1) Use strong passwords. Hackers are quite adept at guessing passwords especially when they have insights into where you lived in the past (street names), birthdays, and favorite phrases. Changing your password regularly can also complicate their tasks.

2) Maintain a separate computer to do your financial transactions and use it for nothing else.

3) Consider using encryption software for valuable data that needs to be secured. Also, set up Virtual Private Networks for an added layer of security when using mobile smartphones.

4) Very important: Monitor your credit scores, your bank statements, and your social accounts on a regular basis. Life Lock and other reputable monitoring organizations provide account alerts that are very helpful in that awareness quest. The quicker you detect fraud, the easier it is to handle the issues associated with identity theft.

5) If you get breached, if it is especially serious, contact enforcement authorities as it might be part of a larger criminal enterprise that they should know about. In any severe breach, consider looking for legal assistance on liability issues with creditors. Also, consider hiring outside reputation management if necessary.

Other Cybersecurity Trends for 2023

  • Lagging corporate governance: Although there has been significant improvement in the priority organizations place on cybersecurity in recent years, many firms still have not placed cybersecurity specialists in leadership positions, excluding CISOs and CSOs from the C-suite and boards of directors, and keep cybersecurity separate from organizational objectives.
  • Lack of investment, preparedness, and resilience: Both public and private sectors are still insufficiently prepared for a cybersecurity disaster due to incomplete and imperfect data, lack of crisis preparedness, disaster recovery, and business continuity planning, failure to conduct crisis exercises and planning, vendor risk concentration and insufficient third-party assurance capabilities, the escalating cost of cyber insurance, and chronic poor cyber hygiene and security awareness among the general public.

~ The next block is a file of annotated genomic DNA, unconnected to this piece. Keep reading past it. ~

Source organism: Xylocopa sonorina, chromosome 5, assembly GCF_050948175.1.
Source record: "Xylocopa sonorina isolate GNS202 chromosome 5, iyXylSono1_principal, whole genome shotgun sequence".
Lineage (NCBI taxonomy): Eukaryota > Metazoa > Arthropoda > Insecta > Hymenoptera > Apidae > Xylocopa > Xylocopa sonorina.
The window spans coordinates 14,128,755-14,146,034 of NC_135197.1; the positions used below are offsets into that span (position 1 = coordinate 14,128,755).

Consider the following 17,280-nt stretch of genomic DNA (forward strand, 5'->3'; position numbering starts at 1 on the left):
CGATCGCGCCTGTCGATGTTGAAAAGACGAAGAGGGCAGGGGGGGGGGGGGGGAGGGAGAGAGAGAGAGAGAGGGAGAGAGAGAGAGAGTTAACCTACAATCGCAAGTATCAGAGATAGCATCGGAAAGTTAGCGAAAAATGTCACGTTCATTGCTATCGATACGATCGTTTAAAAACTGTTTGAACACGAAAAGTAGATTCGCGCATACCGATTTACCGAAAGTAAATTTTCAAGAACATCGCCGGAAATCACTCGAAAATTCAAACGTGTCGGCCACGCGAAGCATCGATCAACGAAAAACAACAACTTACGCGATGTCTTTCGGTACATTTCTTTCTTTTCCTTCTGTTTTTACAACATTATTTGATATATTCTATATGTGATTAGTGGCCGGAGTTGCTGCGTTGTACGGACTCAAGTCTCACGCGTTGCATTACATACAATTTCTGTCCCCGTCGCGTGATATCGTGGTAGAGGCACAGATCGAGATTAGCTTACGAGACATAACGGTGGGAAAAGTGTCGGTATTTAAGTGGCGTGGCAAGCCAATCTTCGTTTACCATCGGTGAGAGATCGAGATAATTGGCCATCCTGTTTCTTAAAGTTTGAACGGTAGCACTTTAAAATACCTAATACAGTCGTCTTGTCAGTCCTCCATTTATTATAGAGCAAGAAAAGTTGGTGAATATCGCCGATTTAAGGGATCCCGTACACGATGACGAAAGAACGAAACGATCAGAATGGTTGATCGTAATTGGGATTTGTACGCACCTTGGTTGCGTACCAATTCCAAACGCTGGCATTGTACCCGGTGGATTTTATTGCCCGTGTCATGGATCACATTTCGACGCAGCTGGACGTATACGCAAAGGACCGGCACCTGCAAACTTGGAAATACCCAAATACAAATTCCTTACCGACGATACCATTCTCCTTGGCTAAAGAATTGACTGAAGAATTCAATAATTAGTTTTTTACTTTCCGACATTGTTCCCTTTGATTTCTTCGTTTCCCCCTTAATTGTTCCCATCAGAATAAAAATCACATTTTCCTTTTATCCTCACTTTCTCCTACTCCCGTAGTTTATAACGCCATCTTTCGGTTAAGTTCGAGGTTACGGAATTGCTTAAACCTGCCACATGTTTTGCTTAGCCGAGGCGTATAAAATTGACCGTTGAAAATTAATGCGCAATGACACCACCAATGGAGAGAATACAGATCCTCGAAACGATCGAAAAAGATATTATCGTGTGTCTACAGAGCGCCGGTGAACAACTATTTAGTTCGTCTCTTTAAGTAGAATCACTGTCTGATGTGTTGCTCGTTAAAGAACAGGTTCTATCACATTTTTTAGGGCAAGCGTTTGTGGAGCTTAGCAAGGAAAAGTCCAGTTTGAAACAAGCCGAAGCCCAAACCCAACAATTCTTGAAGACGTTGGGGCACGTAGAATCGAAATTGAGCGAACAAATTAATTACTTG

• Vulnerable infrastructure: Critical infrastructure remains vulnerable as organizations “rely heavily on state and local agencies and third- and fourth-party vendors who may lack necessary cybersecurity controls,” particularly in the finance, utilities, and government services sectors, which often run on unpatched and outdated code and legacy systems.
  • Talent scarcity: The ongoing shortage of qualified security personnel continues to expose organizations to cyber risks, made even more glaring by insufficient automation of tasks needed to execute good cybersecurity.

There are many other trends and statistics to explore as the year unfolds. It is certainly a treacherous cyber ecosystem, and it is expanding with risk and threats. Being cyber-aware is part of the process of risk management and security and hopefully looking at the cyber-threat landscape will implore both industry and government to prioritize cybersecurity from the top down and bottom up!”

Cybercrime in Canada Spikes

IBM offers some additional protection tips in this article about Canadian Cyber trends, “Cybercriminals are targeting industries with little to no tolerance for downtime, such as utilities, manufacturing, and banking, to force victims to pay. This was the top impact observed globally in 2022 – more than one-quarter of all attacks involved extortion. The latest extortion scheme turns customers and business partners into pawns.